Sightseeing in Hyde Park
When you are in London, there could be no better place to spend your afternoon browsing Hyde Park. Nested in the heart of the English capital, the park is one of the few to be originally owned by the Monarchy of the United Kingdom and offers today plenty of opportunities for the upcoming tourists to delve into City’s historical and cultural transformations as seen by xLondon.city.
Situated in the northeast corner of the park, the Speaker’s Corner is the place where every ordinary citizen has to opportunity to talk on any subject deemed. The police consider their speeches lawful and tend to be tolerant and therefore intervene when they receive a complaint by the bystanders. There are noted organisations with well-established history of speaking regularly at the place, including the Catholic Evidence Guild and the Socialist Party of Great Britain.
Diana, Princess of Wales Memorial Fountain
The Fountain is dedicated to Diana, Princess of Wales, who died in a car crash in Paris, France, in 1997. The monument is located in the southwest corner of the park and was designed by the American landscape artist Kathryn Gustafson. The Fountain is very accessible to the general public and symbolises the artist’s desire to build a symbol of Diana’s personality. One side of the monument’s stream bed is pretty flat and continues smoothly to the downhill end while the other side consists of variety of ripples and curves in order to reflect the two sides of Princess’s life: her happy times and her scandals.
Hyde Park Holocaust memorial
The Holocaust Memorial is located in the eastern part of Hyde Park and was the first public Memorial dedicated to the victims of the Holocaust during World War II. It was built in 1983 and consists of two large stones within a gravel bed, surrounded by silver birch tree corpses. It is inscribed with the words “For these I weep. Streams of tears flow from my eyes because of the destruction of my people” which is a quotation from the biblical the Book of Lamentations, both in English and Hebrew language.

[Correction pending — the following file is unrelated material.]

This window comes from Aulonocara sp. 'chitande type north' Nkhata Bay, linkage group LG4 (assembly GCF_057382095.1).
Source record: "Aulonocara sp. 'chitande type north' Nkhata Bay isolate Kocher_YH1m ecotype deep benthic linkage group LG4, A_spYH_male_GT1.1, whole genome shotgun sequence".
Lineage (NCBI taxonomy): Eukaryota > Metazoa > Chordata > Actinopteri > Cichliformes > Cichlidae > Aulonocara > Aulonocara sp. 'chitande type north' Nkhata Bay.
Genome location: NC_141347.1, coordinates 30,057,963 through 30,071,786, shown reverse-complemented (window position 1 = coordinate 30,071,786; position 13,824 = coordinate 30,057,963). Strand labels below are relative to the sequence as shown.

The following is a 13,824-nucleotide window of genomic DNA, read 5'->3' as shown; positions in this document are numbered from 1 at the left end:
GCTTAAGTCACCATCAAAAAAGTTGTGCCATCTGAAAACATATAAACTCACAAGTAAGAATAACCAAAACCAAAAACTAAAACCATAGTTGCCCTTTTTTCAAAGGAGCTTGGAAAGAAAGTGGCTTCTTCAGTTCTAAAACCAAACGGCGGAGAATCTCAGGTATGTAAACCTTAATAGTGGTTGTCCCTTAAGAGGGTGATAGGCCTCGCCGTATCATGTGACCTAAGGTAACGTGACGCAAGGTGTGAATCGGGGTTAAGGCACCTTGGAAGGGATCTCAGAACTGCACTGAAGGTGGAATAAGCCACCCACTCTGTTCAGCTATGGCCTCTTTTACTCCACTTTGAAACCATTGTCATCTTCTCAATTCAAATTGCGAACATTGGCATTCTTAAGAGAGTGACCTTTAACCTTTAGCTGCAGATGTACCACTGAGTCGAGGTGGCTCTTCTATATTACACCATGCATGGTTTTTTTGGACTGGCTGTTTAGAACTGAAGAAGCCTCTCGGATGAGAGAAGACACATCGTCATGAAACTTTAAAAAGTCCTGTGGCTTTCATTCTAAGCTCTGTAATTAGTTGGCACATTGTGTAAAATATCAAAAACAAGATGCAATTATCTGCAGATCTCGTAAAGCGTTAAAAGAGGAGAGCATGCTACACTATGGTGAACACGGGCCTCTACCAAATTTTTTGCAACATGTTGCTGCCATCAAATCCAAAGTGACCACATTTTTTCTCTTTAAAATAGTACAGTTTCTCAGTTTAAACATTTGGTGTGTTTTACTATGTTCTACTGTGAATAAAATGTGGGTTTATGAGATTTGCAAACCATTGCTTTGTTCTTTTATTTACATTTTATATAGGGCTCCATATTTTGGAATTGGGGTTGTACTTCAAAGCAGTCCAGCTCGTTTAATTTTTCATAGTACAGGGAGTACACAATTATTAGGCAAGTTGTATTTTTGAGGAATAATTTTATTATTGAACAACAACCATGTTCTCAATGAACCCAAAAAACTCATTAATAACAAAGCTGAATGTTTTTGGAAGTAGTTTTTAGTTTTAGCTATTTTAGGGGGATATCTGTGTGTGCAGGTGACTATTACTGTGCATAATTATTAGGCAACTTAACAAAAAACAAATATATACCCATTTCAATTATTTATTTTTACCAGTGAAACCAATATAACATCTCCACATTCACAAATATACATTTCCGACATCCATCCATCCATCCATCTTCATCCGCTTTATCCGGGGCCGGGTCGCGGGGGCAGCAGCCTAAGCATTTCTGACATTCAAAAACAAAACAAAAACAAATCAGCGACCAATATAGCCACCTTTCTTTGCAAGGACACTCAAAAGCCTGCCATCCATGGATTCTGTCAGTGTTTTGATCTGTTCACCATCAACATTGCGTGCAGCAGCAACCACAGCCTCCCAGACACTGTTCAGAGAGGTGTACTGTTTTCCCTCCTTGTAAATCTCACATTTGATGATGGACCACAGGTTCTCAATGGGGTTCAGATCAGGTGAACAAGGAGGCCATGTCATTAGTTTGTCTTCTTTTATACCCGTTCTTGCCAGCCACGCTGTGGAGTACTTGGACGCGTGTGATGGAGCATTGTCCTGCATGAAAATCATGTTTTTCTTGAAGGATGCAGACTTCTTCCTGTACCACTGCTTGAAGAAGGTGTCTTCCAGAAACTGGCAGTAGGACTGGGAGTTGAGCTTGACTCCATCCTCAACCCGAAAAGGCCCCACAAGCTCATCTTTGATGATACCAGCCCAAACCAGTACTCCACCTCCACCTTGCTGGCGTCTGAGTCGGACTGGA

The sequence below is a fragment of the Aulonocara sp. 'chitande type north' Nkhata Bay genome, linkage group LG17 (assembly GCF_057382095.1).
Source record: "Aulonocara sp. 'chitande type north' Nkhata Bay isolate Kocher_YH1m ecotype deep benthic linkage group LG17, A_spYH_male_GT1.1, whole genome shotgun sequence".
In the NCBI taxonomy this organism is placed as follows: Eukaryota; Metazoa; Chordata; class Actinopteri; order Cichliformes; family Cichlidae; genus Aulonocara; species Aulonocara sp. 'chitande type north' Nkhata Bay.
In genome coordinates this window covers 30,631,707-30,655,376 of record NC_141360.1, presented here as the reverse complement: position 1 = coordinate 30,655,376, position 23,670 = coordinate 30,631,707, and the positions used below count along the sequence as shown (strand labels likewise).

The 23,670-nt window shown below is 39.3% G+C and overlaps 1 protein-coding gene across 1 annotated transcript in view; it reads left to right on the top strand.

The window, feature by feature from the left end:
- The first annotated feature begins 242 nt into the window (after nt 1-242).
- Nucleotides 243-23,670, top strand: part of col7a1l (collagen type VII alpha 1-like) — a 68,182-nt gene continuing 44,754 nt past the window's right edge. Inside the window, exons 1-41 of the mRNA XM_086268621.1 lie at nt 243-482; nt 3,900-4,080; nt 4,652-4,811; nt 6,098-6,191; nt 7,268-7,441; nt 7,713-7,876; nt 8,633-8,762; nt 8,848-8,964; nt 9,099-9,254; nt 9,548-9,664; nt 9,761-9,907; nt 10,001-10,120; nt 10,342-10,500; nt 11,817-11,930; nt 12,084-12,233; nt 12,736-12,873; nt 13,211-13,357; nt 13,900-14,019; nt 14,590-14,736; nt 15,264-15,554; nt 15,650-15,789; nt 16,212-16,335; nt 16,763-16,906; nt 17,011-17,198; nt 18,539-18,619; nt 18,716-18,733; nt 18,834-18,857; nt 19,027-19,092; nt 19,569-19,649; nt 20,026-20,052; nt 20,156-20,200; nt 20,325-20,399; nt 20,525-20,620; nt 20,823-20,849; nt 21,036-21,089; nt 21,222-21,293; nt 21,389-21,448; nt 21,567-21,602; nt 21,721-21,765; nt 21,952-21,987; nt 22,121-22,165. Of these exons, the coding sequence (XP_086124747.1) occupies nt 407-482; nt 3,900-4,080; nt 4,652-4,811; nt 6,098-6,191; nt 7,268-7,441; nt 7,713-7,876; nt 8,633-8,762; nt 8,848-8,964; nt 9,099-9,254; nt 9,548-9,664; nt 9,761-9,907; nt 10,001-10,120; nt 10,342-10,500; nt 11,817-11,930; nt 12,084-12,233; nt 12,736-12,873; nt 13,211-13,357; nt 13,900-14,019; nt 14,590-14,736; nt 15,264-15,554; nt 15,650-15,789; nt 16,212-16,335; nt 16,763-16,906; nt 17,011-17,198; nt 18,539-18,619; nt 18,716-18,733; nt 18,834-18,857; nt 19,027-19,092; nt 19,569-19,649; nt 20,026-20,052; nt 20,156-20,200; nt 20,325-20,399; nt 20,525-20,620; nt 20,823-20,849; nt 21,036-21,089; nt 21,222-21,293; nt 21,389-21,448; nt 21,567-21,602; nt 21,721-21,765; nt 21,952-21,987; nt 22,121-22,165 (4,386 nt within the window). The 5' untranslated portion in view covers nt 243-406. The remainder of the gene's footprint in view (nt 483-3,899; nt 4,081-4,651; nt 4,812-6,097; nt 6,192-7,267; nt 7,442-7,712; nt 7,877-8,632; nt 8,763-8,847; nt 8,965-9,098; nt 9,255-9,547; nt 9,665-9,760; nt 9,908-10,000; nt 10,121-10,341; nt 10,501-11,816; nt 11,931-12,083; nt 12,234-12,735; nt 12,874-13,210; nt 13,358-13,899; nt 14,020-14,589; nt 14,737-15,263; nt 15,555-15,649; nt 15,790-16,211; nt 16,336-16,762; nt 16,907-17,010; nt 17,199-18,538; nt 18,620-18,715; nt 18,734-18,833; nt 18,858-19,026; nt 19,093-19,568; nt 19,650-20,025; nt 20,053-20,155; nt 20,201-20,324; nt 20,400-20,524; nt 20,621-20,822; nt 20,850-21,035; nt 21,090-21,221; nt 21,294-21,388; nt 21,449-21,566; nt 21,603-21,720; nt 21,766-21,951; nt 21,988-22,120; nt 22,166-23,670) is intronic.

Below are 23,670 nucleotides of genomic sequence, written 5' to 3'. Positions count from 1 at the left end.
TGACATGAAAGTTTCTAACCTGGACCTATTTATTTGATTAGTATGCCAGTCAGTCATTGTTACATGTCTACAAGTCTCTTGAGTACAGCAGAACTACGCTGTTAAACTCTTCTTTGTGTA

The Serpentine lake takes its name from its snakelike, curving shape, crossing almost entirely the whole park, although it only has one bend. Since its construction in the early 18th century the place has proved as a focal point for many cultural and sports event such as the Great Exhibition of 1851 and the men’s and women’s triathlon and marathon swimming events during the London 2012 Olympic Games. Today the tourists enjoy two lakeside restaurants and various recreational facilities on the lake shore beefing up their impressions of Hyde Park.
Joy of Life Fountain
Once a reservoir supplying the royal palaces with drinking water, this part of Hyde Park was once a widely admired Victorian sunken garden created in the late 1860s. Located alongside Park Lane, next to Aldford Street North Gate, the Joy of Life fountain consists of two bronze figures holding hands while appearing to dance above the water, with four bronze children emerging from the pool beneath. It is also the plane of many charity events, most recently the planting of 60,000 daffodil bulbs by the Marie Curie Cancer Care.